Eventually the doctors and healers were able to help Jim and he recovered. But not everyone involved made it. I saw several bodies come through while they treated me. Some of the others I’d known as well as Miss McMasters. That cold part of me just got colder.
After they were sure I’d be okay they asked me to help where I could. I had a good background in emergency medicine. At least for minor things, and I was even able to put together a few minor healing spells to help out. Some of that Shaman training was actually coming in handy and it distracted me from my own feelings. At least for a while.
Over time the feeling of depression grew in me and even now the cheerful lights couldn’t seem to light up the shadows in my soul. I’d survived. Barely in my opinion. It had been a close thing. Even if my healing factor would make sure there wasn’t any physical evidence of it I realized I still had scars that couldn’t be seen.
The rest of the semester passed normally, or at least what passed for normal at Whateley. But I couldn’t shake a cloud that seemed to haunt me constantly. We received some counseling but I was sure others needed it more than I did and I couldn’t bring myself to really talk about what had happened to me. I think they knew something was up but couldn’t figure out what it was.
In time it seemed to fade a bit but when I got home on Christmas Break it suddenly came back worse than before. I couldn’t sleep well and had some nasty nightmares. The flashbacks got worse and harder to ignore. Those in the know sagely talked of post traumatic stress disorder. But I knew what the real problem was. I just couldn’t bring myself to admit it to anyone.
Break passed too quickly but I couldn’t bring myself to make up my mind and do anything. Everyone was getting more and more worried and all I wanted to do was hide. But time wasn’t on my side.
I had to make a decision and it had to be soon. I’d already missed a week of school and if I didn’t get back soon there wouldn’t be any reason to try. But every time I thought about what happened last Halloween I just froze up inside.
Sure, I’d gotten a lot of sympathy and everyone was very understanding. Post traumatic stress syndrome and all that. My parents told me the school was willing to make allowances for all that and if I got back soon I’d be given a chance to make up what I’d missed and all would be well. But they didn’t understand.
I was so upset and drawn into myself I didn’t notice Uncle approaching. I didn’t even realize he was there until he touched me on the shoulder with one of his ski poles.
My loud scream and flash of blade made his caution apparently very necessary. For the next few moments I had to struggle with exploding emotions that were nearly uncontrollable in their power and fierceness. He carefully stood back while my growls subsided and I got my emotions under control. He didn’t move until I’d sheepishly put my knife away.
The tears streaming down my face were quickly freezing but I didn’t care about them any more. My emotions were too spent for me to even bother to try and wipe them off.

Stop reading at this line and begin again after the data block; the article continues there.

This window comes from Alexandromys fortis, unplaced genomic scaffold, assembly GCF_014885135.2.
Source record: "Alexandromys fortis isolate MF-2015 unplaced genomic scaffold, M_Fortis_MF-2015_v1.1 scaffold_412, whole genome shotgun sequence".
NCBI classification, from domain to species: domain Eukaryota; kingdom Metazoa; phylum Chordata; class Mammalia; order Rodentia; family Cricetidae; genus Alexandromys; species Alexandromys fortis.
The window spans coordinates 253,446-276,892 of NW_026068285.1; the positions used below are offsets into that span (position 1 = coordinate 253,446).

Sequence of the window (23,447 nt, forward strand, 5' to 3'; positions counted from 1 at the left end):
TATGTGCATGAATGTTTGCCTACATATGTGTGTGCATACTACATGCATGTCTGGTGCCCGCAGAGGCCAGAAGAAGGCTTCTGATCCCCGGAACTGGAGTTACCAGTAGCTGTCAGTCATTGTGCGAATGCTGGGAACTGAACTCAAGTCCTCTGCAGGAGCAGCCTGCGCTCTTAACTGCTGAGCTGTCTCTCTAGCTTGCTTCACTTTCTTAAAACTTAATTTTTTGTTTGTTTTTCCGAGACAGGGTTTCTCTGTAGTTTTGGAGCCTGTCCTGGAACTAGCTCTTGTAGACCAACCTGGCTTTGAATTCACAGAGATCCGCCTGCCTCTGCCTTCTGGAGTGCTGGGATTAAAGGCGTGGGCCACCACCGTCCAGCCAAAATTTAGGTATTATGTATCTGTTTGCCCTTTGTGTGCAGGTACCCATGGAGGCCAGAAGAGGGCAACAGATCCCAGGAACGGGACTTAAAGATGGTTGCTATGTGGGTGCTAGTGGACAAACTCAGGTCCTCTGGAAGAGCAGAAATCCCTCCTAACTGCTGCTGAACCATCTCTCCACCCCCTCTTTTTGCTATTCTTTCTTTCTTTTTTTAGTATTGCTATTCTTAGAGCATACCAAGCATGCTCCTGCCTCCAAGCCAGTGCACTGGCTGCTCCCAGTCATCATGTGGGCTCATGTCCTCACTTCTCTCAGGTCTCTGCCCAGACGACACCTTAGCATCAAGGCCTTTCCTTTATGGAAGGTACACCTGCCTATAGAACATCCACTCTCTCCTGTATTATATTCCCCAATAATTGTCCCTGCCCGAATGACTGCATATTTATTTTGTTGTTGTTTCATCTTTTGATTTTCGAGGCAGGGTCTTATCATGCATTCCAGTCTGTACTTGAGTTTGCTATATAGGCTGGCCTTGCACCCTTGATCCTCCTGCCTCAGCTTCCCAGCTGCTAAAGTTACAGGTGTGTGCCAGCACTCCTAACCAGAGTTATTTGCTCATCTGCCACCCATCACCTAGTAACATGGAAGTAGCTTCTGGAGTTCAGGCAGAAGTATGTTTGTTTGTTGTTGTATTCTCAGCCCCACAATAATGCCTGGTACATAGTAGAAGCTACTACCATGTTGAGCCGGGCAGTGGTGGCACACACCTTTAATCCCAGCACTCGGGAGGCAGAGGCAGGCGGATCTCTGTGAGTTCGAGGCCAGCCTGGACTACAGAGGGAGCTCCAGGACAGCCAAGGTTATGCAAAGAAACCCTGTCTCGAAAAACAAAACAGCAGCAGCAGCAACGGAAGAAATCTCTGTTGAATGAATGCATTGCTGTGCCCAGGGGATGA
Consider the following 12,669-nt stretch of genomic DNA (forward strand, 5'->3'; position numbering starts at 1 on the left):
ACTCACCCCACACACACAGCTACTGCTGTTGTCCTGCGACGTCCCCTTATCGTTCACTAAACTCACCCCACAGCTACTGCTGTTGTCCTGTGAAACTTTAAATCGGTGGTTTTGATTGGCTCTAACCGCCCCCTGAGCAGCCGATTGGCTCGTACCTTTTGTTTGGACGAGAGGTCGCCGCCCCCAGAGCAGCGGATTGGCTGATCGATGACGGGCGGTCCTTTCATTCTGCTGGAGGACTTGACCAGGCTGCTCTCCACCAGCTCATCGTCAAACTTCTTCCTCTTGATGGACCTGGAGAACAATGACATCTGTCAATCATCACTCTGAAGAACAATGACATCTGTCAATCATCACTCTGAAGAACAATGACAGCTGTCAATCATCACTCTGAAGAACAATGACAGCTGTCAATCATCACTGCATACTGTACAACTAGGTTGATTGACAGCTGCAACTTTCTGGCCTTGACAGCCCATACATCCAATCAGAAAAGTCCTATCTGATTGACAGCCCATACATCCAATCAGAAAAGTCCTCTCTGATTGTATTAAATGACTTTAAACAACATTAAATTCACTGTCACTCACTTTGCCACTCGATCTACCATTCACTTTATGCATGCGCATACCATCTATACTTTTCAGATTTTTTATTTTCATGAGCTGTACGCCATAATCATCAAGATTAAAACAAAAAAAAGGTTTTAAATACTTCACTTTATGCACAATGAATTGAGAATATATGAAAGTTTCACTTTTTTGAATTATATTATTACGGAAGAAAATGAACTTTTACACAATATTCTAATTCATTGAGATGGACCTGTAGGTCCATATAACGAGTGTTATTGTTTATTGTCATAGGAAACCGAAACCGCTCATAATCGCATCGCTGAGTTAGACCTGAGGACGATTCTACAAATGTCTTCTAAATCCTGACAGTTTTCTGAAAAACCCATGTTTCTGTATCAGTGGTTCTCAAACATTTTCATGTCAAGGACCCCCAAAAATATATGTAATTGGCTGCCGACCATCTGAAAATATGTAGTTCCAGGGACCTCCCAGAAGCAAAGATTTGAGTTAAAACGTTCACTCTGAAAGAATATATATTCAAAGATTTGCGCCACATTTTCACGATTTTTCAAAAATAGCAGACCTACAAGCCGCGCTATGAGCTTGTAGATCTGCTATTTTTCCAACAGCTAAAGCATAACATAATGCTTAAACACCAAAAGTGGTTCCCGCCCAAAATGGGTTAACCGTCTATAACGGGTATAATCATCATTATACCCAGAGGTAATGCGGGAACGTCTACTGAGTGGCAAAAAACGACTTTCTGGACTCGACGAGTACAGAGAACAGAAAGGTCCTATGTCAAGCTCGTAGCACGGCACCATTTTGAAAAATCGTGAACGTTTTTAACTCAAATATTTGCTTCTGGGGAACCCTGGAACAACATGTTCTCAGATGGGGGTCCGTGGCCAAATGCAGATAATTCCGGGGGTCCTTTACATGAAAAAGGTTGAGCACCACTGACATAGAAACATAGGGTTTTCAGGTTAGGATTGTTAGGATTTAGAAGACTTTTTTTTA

Uncle Coyote’s clear deep voice brought my attention back to him before my mind had a chance to wander far though. For a person who could be totally inconspicuous or invisible when he wanted to be, he could also be one of the most powerful and forceful presences when he wanted. He was doing that now and I wasn’t in any shape to resist his towering and forceful personality.
“Okay niece. You’ve given us all the old cock and bull stories about what happened to you. Now I want to hear the truth.”
“I... I did tell you the truth.”
“Yeah. I’m sure you did. But not all the truth. What you’ve told us so far covers what happened around you. But it doesn’t cover what happened to you.”
“I told everyone. The guys attacked. I got off a few shots and then got pinned down in my room by a sniper. That’s all.”
Uncle’s eyes bored into me. Of all my relatives I think I’m most afraid of Uncle Coyote. You can’t hide the truth from him. Somehow he can tell things about you you’d never guess he could find out. People remember him for all the tricks and the like he plays on everyone but they don’t really give him a lot of credit for just how good at reading people he is. It’s one of the reasons he’s so good at tricking people. He knows them better than they know themselves. And there was something about myself I really didn’t want him to know. Unfortunately, trying to hide something from him is like raising a red flag and yelling at him to come and get it. It didn’t take long before I dropped my eyes in defeat.
“C’mon Stella. Let it out. I know it’s in there and I’d rather not force it out. Just get it off that pretty little chest of yours.”
The glare I threw him was laced with mortification, anger, and not a little pride. Though I’d never admit it openly I was starting to fill out a bit. I wasn’t just a stick of a girl anymore and while I wasn’t quite up in the ranks of a lot of the exemplar girls I had to admit to myself privately that I wasn’t going to be a complete dog either. At least not all the time.